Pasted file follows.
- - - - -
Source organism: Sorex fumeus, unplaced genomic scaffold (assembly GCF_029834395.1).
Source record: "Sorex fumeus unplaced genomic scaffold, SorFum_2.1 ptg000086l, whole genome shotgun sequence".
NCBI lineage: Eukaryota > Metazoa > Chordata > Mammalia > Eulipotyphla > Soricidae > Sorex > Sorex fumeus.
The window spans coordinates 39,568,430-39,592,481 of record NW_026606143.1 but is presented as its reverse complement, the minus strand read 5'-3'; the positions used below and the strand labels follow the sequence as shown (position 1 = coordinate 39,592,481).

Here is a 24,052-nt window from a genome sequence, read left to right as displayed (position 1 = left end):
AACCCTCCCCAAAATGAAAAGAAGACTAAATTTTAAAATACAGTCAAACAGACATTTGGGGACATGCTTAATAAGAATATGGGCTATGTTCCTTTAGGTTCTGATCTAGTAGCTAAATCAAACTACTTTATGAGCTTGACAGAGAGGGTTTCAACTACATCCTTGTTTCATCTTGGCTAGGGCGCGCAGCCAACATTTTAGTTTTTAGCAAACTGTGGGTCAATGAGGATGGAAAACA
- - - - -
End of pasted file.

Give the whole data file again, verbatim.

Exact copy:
Source organism: Sorex fumeus, unplaced genomic scaffold (assembly GCF_029834395.1).
Source record: "Sorex fumeus unplaced genomic scaffold, SorFum_2.1 ptg000086l, whole genome shotgun sequence".
NCBI lineage: Eukaryota > Metazoa > Chordata > Mammalia > Eulipotyphla > Soricidae > Sorex > Sorex fumeus.
The window spans coordinates 39,568,430-39,592,481 of record NW_026606143.1 but is presented as its reverse complement, the minus strand read 5'-3'; the positions used below and the strand labels follow the sequence as shown (position 1 = coordinate 39,592,481).

Here is a 24,052-nt window from a genome sequence, read left to right as displayed (position 1 = left end):
AACCCTCCCCAAAATGAAAAGAAGACTAAATTTTAAAATACAGTCAAACAGACATTTGGGGACATGCTTAATAAGAATATGGGCTATGTTCCTTTAGGTTCTGATCTAGTAGCTAAATCAAACTACTTTATGAGCTTGACAGAGAGGGTTTCAACTACATCCTTGTTTCATCTTGGCTAGGGCGCGCAGCCAACATTTTAGTTTTTAGCAAACTGTGGGTCAATGAGGATGGAAAACA